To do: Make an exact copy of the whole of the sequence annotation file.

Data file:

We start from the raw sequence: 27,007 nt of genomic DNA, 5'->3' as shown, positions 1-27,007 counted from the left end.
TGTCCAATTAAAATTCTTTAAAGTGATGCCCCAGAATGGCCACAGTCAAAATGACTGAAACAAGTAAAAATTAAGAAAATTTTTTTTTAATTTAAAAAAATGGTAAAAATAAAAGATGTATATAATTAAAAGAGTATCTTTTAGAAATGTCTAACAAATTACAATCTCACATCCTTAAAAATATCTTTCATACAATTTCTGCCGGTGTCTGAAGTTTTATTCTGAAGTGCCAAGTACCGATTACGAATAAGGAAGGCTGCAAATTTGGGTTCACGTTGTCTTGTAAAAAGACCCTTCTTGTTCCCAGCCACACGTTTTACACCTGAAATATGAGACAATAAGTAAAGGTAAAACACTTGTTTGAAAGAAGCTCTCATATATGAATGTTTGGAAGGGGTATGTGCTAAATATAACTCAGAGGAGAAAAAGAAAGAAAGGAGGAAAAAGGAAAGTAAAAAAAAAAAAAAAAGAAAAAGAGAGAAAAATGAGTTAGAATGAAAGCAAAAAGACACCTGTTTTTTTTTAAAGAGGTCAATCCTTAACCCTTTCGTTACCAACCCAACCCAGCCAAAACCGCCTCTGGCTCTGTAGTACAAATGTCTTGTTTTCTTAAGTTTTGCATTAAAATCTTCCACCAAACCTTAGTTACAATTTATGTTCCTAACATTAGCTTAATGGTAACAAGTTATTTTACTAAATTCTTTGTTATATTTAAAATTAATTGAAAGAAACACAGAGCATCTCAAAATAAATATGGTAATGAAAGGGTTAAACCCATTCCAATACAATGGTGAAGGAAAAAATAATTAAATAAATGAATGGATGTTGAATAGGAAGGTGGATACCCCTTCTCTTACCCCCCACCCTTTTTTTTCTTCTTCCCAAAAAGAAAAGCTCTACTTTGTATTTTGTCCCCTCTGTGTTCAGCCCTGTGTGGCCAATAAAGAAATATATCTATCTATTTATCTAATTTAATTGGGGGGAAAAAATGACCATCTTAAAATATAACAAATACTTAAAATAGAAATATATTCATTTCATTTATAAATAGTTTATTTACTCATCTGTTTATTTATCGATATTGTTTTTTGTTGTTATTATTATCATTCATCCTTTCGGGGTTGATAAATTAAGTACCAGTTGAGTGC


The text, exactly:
We start from the raw sequence: 27,007 nt of genomic DNA, 5'->3' as shown, positions 1-27,007 counted from the left end.
TGTCCAATTAAAATTCTTTAAAGTGATGCCCCAGAATGGCCACAGTCAAAATGACTGAAACAAGTAAAAATTAAGAAAATTTTTTTTTAATTTAAAAAAATGGTAAAAATAAAAGATGTATATAATTAAAAGAGTATCTTTTAGAAATGTCTAACAAATTACAATCTCACATCCTTAAAAATATCTTTCATACAATTTCTGCCGGTGTCTGAAGTTTTATTCTGAAGTGCCAAGTACCGATTACGAATAAGGAAGGCTGCAAATTTGGGTTCACGTTGTCTTGTAAAAAGACCCTTCTTGTTCCCAGCCACACGTTTTACACCTGAAATATGAGACAATAAGTAAAGGTAAAACACTTGTTTGAAAGAAGCTCTCATATATGAATGTTTGGAAGGGGTATGTGCTAAATATAACTCAGAGGAGAAAAAGAAAGAAAGGAGGAAAAAGGAAAGTAAAAAAAAAAAAAAAAGAAAAAGAGAGAAAAATGAGTTAGAATGAAAGCAAAAAGACACCTGTTTTTTTTTAAAGAGGTCAATCCTTAACCCTTTCGTTACCAACCCAACCCAGCCAAAACCGCCTCTGGCTCTGTAGTACAAATGTCTTGTTTTCTTAAGTTTTGCATTAAAATCTTCCACCAAACCTTAGTTACAATTTATGTTCCTAACATTAGCTTAATGGTAACAAGTTATTTTACTAAATTCTTTGTTATATTTAAAATTAATTGAAAGAAACACAGAGCATCTCAAAATAAATATGGTAATGAAAGGGTTAAACCCATTCCAATACAATGGTGAAGGAAAAAATAATTAAATAAATGAATGGATGTTGAATAGGAAGGTGGATACCCCTTCTCTTACCCCCCACCCTTTTTTTTCTTCTTCCCAAAAAGAAAAGCTCTACTTTGTATTTTGTCCCCTCTGTGTTCAGCCCTGTGTGGCCAATAAAGAAATATATCTATCTATTTATCTAATTTAATTGGGGGGAAAAAATGACCATCTTAAAATATAACAAATACTTAAAATAGAAATATATTCATTTCATTTATAAATAGTTTATTTACTCATCTGTTTATTTATCGATATTGTTTTTTGTTGTTATTATTATCATTCATCCTTTCGGGGTTGATAAATTAAGTACCAGTTGAGTGC